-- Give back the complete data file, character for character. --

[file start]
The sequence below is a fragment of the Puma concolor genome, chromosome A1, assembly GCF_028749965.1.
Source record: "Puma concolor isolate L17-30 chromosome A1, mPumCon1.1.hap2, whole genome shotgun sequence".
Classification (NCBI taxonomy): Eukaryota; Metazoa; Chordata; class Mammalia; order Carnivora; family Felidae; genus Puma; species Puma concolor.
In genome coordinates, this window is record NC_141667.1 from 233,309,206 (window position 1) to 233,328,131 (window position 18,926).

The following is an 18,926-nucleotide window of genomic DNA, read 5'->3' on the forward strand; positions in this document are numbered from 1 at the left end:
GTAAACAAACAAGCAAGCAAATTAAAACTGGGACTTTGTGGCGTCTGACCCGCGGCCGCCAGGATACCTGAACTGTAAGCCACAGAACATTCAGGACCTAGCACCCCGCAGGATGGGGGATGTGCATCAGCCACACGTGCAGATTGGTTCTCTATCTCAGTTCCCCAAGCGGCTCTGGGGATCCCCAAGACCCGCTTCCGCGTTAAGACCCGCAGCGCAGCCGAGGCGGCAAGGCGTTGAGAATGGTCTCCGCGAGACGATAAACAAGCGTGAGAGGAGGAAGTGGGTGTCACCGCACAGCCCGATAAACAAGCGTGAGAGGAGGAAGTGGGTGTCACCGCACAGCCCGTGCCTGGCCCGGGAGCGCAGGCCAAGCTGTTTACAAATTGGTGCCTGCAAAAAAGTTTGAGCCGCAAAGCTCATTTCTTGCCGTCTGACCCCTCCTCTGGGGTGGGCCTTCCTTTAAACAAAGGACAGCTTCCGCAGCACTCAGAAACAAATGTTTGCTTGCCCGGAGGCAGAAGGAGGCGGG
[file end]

The sequence below is a fragment of the Puma concolor genome, chromosome A1, assembly GCF_028749965.1.
Source record: "Puma concolor isolate L17-30 chromosome A1, mPumCon1.1.hap2, whole genome shotgun sequence".
Classification (NCBI taxonomy): Eukaryota; Metazoa; Chordata; class Mammalia; order Carnivora; family Felidae; genus Puma; species Puma concolor.
In genome coordinates, this window is record NC_141667.1 from 233,309,206 (window position 1) to 233,328,131 (window position 18,926).

The following is an 18,926-nucleotide window of genomic DNA, read 5'->3' on the forward strand; positions in this document are numbered from 1 at the left end:
GTAAACAAACAAGCAAGCAAATTAAAACTGGGACTTTGTGGCGTCTGACCCGCGGCCGCCAGGATACCTGAACTGTAAGCCACAGAACATTCAGGACCTAGCACCCCGCAGGATGGGGGATGTGCATCAGCCACACGTGCAGATTGGTTCTCTATCTCAGTTCCCCAAGCGGCTCTGGGGATCCCCAAGACCCGCTTCCGCGTTAAGACCCGCAGCGCAGCCGAGGCGGCAAGGCGTTGAGAATGGTCTCCGCGAGACGATAAACAAGCGTGAGAGGAGGAAGTGGGTGTCACCGCACAGCCCGATAAACAAGCGTGAGAGGAGGAAGTGGGTGTCACCGCACAGCCCGTGCCTGGCCCGGGAGCGCAGGCCAAGCTGTTTACAAATTGGTGCCTGCAAAAAAGTTTGAGCCGCAAAGCTCATTTCTTGCCGTCTGACCCCTCCTCTGGGGTGGGCCTTCCTTTAAACAAAGGACAGCTTCCGCAGCACTCAGAAACAAATGTTTGCTTGCCCGGAGGCAGAAGGAGGCGGG